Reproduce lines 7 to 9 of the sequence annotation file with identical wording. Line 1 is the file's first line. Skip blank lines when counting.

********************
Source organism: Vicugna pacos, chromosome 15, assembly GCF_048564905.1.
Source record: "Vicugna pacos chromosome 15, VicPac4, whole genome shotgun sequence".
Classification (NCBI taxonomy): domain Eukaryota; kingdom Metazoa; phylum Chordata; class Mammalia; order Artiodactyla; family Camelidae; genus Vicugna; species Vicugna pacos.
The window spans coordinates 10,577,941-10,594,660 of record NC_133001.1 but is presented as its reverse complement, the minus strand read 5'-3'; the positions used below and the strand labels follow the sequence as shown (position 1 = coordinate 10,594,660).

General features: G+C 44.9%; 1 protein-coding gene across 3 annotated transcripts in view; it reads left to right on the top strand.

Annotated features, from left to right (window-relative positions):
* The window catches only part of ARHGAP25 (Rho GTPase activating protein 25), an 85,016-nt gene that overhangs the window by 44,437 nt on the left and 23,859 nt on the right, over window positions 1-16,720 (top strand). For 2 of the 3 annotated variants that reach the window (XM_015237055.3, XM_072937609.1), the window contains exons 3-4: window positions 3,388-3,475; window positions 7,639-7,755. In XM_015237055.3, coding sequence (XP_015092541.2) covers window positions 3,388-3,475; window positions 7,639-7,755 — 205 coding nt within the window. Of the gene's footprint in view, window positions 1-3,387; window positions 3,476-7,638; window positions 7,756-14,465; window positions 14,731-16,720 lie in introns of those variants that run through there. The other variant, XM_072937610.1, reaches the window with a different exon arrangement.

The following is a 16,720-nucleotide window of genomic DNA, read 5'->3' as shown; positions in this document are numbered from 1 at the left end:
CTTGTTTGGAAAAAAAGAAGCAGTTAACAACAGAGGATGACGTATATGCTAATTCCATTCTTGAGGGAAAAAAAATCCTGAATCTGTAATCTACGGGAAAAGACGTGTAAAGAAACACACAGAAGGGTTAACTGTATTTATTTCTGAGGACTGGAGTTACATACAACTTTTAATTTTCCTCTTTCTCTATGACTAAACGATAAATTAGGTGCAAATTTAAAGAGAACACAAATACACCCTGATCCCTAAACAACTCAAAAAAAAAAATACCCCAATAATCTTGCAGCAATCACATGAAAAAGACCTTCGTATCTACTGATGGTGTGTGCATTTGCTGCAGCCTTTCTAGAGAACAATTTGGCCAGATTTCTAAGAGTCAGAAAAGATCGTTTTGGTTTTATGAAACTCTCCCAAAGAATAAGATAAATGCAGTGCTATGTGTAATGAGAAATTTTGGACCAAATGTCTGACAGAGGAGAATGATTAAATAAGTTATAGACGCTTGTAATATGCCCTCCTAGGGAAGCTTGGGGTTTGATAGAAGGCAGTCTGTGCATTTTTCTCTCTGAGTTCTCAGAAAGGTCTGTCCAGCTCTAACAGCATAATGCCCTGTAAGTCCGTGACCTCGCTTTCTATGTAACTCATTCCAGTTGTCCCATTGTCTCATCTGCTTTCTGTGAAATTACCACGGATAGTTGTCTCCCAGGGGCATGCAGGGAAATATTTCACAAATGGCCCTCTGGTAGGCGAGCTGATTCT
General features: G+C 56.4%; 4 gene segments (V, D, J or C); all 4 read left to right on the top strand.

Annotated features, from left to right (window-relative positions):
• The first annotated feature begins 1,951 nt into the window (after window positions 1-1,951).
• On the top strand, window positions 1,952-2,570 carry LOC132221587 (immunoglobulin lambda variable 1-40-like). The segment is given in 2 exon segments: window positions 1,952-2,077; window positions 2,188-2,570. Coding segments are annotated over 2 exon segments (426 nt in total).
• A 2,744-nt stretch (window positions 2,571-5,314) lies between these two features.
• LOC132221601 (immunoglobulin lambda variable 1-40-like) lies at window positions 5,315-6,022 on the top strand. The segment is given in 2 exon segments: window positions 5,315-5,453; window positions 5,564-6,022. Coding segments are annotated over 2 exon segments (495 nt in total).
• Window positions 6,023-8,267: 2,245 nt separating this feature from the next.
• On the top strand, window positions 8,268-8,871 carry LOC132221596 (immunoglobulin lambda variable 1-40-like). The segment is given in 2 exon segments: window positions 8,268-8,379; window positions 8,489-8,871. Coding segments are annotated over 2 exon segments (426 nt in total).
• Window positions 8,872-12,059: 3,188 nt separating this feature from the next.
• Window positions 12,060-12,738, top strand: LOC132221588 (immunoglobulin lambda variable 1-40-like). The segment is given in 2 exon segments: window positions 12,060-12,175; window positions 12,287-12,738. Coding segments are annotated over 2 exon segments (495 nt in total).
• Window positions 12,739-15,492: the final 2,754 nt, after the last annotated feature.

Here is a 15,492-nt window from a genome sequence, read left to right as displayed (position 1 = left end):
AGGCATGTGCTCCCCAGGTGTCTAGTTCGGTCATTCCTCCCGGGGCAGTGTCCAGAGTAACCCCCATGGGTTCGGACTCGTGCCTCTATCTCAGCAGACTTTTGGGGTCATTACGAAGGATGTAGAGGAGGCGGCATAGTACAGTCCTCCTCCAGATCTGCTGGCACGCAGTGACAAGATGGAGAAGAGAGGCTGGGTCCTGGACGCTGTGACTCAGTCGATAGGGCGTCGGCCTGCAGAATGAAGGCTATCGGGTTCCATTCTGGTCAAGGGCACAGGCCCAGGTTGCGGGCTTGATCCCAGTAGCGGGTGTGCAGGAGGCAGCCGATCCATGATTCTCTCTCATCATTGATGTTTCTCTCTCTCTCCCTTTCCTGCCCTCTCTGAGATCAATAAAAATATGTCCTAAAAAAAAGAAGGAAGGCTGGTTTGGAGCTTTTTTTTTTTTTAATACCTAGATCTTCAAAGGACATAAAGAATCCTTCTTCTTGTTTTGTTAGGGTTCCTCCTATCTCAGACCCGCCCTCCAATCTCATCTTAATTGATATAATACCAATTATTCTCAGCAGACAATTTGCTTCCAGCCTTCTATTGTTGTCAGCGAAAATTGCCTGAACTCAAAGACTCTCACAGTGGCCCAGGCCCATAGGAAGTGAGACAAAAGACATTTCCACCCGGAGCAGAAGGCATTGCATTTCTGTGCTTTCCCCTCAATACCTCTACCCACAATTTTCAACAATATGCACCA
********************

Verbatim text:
* The window catches only part of ARHGAP25 (Rho GTPase activating protein 25), an 85,016-nt gene that overhangs the window by 44,437 nt on the left and 23,859 nt on the right, over window positions 1-16,720 (top strand). For 2 of the 3 annotated variants that reach the window (XM_015237055.3, XM_072937609.1), the window contains exons 3-4: window positions 3,388-3,475; window positions 7,639-7,755. In XM_015237055.3, coding sequence (XP_015092541.2) covers window positions 3,388-3,475; window positions 7,639-7,755 — 205 coding nt within the window. Of the gene's footprint in view, window positions 1-3,387; window positions 3,476-7,638; window positions 7,756-14,465; window positions 14,731-16,720 lie in introns of those variants that run through there. The other variant, XM_072937610.1, reaches the window with a different exon arrangement.

The following is a 16,720-nucleotide window of genomic DNA, read 5'->3' as shown; positions in this document are numbered from 1 at the left end:
CTTGTTTGGAAAAAAAGAAGCAGTTAACAACAGAGGATGACGTATATGCTAATTCCATTCTTGAGGGAAAAAAAATCCTGAATCTGTAATCTACGGGAAAAGACGTGTAAAGAAACACACAGAAGGGTTAACTGTATTTATTTCTGAGGACTGGAGTTACATACAACTTTTAATTTTCCTCTTTCTCTATGACTAAACGATAAATTAGGTGCAAATTTAAAGAGAACACAAATACACCCTGATCCCTAAACAACTCAAAAAAAAAAATACCCCAATAATCTTGCAGCAATCACATGAAAAAGACCTTCGTATCTACTGATGGTGTGTGCATTTGCTGCAGCCTTTCTAGAGAACAATTTGGCCAGATTTCTAAGAGTCAGAAAAGATCGTTTTGGTTTTATGAAACTCTCCCAAAGAATAAGATAAATGCAGTGCTATGTGTAATGAGAAATTTTGGACCAAATGTCTGACAGAGGAGAATGATTAAATAAGTTATAGACGCTTGTAATATGCCCTCCTAGGGAAGCTTGGGGTTTGATAGAAGGCAGTCTGTGCATTTTTCTCTCTGAGTTCTCAGAAAGGTCTGTCCAGCTCTAACAGCATAATGCCCTGTAAGTCCGTGACCTCGCTTTCTATGTAACTCATTCCAGTTGTCCCATTGTCTCATCTGCTTTCTGTGAAATTACCACGGATAGTTGTCTCCCAGGGGCATGCAGGGAAATATTTCACAAATGGCCCTCTGGTAGGCGAGCTGATTCT